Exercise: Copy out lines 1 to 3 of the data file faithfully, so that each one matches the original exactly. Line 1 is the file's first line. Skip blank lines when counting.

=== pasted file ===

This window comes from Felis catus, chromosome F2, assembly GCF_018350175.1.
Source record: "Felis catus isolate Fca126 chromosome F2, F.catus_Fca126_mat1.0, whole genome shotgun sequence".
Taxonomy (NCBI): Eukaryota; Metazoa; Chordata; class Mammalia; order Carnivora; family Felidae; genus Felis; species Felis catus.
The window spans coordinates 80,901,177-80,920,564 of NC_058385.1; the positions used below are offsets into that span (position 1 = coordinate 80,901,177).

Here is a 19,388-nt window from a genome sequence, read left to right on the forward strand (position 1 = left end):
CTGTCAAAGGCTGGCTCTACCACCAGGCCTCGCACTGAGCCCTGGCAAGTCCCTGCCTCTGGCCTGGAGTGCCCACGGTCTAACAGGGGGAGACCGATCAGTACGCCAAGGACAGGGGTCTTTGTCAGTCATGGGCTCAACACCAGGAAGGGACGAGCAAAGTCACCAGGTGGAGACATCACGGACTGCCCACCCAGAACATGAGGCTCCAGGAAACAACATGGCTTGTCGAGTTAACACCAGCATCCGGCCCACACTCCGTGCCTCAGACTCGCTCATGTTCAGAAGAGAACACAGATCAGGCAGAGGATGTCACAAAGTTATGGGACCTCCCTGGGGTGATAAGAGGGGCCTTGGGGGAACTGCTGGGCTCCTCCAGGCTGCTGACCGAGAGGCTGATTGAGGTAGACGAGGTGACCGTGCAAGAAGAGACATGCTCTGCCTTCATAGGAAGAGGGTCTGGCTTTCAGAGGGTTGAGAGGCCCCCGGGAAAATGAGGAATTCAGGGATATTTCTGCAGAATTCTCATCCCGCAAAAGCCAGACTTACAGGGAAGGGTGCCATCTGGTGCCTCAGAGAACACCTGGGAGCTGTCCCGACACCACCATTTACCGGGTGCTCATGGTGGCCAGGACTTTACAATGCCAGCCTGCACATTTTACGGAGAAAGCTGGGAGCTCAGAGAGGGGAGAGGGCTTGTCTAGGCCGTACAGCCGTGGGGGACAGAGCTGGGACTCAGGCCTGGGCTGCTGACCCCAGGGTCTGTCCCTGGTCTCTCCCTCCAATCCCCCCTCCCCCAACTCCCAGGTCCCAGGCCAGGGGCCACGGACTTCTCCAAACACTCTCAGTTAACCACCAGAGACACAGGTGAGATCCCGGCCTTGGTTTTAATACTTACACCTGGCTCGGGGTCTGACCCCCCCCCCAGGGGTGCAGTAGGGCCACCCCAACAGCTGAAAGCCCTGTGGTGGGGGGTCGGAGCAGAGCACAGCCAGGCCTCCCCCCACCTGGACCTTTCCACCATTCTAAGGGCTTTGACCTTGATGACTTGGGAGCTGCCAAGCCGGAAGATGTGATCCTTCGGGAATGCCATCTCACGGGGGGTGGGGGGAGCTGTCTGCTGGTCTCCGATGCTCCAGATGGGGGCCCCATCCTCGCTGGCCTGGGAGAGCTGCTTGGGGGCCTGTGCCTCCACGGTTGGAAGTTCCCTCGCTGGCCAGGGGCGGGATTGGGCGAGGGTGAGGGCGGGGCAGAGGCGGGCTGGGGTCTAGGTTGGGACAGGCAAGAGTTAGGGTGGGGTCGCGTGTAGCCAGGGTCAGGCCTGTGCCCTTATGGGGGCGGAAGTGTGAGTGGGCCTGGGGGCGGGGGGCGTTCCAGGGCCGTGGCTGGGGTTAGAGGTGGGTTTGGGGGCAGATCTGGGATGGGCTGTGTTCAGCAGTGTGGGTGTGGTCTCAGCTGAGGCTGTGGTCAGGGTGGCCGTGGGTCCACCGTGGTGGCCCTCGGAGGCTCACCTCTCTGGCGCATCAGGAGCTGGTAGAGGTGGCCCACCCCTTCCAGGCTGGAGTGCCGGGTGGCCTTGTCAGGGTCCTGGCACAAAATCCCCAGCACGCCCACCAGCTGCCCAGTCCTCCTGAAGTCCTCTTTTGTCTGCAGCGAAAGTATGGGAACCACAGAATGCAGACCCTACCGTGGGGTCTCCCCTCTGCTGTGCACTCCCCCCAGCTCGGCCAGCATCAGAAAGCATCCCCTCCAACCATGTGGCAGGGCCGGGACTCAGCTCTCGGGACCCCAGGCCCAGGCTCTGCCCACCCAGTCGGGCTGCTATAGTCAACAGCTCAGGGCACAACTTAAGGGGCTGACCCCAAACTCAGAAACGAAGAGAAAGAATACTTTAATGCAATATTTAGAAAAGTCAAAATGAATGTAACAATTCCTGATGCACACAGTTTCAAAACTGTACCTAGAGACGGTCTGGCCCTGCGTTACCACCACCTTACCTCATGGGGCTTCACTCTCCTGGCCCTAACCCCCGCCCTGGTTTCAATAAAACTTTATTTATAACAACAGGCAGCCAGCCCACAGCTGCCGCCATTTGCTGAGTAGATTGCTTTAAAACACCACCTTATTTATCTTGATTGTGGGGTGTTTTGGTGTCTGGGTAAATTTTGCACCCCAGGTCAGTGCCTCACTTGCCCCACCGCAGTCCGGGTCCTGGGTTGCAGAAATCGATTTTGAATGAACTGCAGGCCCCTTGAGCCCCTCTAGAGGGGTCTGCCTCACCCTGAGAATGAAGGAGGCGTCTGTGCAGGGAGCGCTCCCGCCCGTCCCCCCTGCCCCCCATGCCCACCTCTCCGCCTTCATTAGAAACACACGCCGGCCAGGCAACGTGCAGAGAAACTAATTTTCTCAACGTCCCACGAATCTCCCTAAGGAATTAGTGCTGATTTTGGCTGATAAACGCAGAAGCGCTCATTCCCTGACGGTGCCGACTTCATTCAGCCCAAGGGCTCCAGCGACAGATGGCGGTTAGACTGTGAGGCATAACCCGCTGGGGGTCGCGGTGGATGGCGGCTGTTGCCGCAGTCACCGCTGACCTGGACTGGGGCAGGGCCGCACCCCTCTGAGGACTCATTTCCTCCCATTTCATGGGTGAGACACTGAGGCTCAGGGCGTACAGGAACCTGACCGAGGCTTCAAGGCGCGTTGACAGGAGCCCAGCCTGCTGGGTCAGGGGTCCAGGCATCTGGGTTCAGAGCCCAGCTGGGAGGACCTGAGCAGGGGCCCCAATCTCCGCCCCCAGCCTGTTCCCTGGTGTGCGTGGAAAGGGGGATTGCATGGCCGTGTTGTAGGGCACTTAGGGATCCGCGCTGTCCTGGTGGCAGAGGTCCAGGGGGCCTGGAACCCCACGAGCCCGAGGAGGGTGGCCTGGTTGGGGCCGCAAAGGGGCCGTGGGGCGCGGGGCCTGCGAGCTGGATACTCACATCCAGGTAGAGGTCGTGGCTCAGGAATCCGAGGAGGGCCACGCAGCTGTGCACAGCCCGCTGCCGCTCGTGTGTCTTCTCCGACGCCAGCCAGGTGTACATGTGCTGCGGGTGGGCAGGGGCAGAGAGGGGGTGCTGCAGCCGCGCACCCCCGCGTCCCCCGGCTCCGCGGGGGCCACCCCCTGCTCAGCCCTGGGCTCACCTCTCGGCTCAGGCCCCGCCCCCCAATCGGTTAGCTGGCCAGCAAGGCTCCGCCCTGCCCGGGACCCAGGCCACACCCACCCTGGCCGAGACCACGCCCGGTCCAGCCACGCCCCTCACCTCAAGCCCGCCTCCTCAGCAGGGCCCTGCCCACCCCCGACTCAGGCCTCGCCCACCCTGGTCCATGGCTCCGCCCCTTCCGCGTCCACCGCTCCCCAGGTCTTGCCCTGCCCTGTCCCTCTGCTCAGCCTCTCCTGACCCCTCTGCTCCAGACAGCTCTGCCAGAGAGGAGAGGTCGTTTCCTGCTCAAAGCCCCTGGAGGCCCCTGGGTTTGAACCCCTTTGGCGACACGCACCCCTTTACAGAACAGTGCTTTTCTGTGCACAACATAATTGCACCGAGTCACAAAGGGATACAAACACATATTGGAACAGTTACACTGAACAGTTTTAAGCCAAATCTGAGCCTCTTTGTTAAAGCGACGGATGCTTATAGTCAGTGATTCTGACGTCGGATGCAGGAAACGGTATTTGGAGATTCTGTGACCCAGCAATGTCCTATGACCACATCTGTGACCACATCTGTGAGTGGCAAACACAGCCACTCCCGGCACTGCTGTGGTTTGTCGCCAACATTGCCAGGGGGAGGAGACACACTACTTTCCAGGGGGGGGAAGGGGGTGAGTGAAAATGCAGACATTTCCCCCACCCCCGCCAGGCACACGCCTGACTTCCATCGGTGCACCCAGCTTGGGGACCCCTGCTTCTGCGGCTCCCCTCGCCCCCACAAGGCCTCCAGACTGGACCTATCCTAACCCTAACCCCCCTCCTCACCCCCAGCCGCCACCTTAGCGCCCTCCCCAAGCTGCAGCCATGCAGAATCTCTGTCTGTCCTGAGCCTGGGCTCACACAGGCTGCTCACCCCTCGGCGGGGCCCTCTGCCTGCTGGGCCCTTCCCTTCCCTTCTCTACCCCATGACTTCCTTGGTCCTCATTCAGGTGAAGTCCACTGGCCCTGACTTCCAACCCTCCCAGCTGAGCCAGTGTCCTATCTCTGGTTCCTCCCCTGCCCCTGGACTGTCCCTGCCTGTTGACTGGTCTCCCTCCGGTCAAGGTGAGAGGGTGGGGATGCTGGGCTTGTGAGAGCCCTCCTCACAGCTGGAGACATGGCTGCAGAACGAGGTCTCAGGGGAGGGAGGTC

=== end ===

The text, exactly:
This window comes from Felis catus, chromosome F2, assembly GCF_018350175.1.
Source record: "Felis catus isolate Fca126 chromosome F2, F.catus_Fca126_mat1.0, whole genome shotgun sequence".
Taxonomy (NCBI): Eukaryota; Metazoa; Chordata; class Mammalia; order Carnivora; family Felidae; genus Felis; species Felis catus.